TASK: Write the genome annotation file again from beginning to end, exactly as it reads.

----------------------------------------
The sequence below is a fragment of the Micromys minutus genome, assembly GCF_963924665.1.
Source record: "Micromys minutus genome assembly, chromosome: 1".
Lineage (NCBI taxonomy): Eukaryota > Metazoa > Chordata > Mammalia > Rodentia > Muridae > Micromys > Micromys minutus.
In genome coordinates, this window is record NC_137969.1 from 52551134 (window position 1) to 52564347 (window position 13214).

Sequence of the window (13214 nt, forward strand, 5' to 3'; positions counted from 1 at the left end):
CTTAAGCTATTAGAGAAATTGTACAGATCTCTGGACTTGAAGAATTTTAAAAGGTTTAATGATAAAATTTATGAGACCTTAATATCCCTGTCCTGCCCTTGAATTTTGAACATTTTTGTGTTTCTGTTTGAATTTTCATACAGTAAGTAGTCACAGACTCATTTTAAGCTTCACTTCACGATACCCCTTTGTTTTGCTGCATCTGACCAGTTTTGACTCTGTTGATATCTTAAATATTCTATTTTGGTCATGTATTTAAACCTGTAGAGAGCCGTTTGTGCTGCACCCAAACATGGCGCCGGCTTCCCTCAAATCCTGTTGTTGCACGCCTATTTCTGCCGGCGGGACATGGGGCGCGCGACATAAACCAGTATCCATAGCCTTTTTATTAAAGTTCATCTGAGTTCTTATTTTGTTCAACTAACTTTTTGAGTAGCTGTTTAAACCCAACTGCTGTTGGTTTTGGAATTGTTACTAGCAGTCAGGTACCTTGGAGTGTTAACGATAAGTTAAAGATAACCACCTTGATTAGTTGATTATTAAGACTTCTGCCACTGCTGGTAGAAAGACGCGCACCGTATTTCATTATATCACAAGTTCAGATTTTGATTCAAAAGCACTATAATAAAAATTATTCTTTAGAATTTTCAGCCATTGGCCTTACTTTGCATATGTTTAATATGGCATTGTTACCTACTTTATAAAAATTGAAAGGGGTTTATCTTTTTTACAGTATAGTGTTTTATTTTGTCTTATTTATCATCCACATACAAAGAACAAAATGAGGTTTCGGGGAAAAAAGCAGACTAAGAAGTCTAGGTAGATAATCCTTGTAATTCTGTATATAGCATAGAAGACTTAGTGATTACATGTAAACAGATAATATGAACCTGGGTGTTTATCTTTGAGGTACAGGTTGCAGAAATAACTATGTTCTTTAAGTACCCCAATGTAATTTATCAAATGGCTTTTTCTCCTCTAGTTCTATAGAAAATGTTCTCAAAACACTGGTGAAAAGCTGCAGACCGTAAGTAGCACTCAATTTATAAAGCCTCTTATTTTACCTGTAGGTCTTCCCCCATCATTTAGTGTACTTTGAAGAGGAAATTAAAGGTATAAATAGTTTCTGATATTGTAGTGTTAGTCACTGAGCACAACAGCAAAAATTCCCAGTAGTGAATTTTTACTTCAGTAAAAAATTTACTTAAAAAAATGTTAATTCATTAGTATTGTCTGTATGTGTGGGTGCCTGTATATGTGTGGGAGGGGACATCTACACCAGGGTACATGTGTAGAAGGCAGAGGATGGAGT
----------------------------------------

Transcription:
The sequence below is a fragment of the Micromys minutus genome, assembly GCF_963924665.1.
Source record: "Micromys minutus genome assembly, chromosome: 1".
Lineage (NCBI taxonomy): Eukaryota > Metazoa > Chordata > Mammalia > Rodentia > Muridae > Micromys > Micromys minutus.
In genome coordinates, this window is record NC_137969.1 from 52551134 (window position 1) to 52564347 (window position 13214).

Sequence of the window (13214 nt, forward strand, 5' to 3'; positions counted from 1 at the left end):
CTTAAGCTATTAGAGAAATTGTACAGATCTCTGGACTTGAAGAATTTTAAAAGGTTTAATGATAAAATTTATGAGACCTTAATATCCCTGTCCTGCCCTTGAATTTTGAACATTTTTGTGTTTCTGTTTGAATTTTCATACAGTAAGTAGTCACAGACTCATTTTAAGCTTCACTTCACGATACCCCTTTGTTTTGCTGCATCTGACCAGTTTTGACTCTGTTGATATCTTAAATATTCTATTTTGGTCATGTATTTAAACCTGTAGAGAGCCGTTTGTGCTGCACCCAAACATGGCGCCGGCTTCCCTCAAATCCTGTTGTTGCACGCCTATTTCTGCCGGCGGGACATGGGGCGCGCGACATAAACCAGTATCCATAGCCTTTTTATTAAAGTTCATCTGAGTTCTTATTTTGTTCAACTAACTTTTTGAGTAGCTGTTTAAACCCAACTGCTGTTGGTTTTGGAATTGTTACTAGCAGTCAGGTACCTTGGAGTGTTAACGATAAGTTAAAGATAACCACCTTGATTAGTTGATTATTAAGACTTCTGCCACTGCTGGTAGAAAGACGCGCACCGTATTTCATTATATCACAAGTTCAGATTTTGATTCAAAAGCACTATAATAAAAATTATTCTTTAGAATTTTCAGCCATTGGCCTTACTTTGCATATGTTTAATATGGCATTGTTACCTACTTTATAAAAATTGAAAGGGGTTTATCTTTTTTACAGTATAGTGTTTTATTTTGTCTTATTTATCATCCACATACAAAGAACAAAATGAGGTTTCGGGGAAAAAAGCAGACTAAGAAGTCTAGGTAGATAATCCTTGTAATTCTGTATATAGCATAGAAGACTTAGTGATTACATGTAAACAGATAATATGAACCTGGGTGTTTATCTTTGAGGTACAGGTTGCAGAAATAACTATGTTCTTTAAGTACCCCAATGTAATTTATCAAATGGCTTTTTCTCCTCTAGTTCTATAGAAAATGTTCTCAAAACACTGGTGAAAAGCTGCAGACCGTAAGTAGCACTCAATTTATAAAGCCTCTTATTTTACCTGTAGGTCTTCCCCCATCATTTAGTGTACTTTGAAGAGGAAATTAAAGGTATAAATAGTTTCTGATATTGTAGTGTTAGTCACTGAGCACAACAGCAAAAATTCCCAGTAGTGAATTTTTACTTCAGTAAAAAATTTACTTAAAAAAATGTTAATTCATTAGTATTGTCTGTATGTGTGGGTGCCTGTATATGTGTGGGAGGGGACATCTACACCAGGGTACATGTGTAGAAGGCAGAGGATGGAGT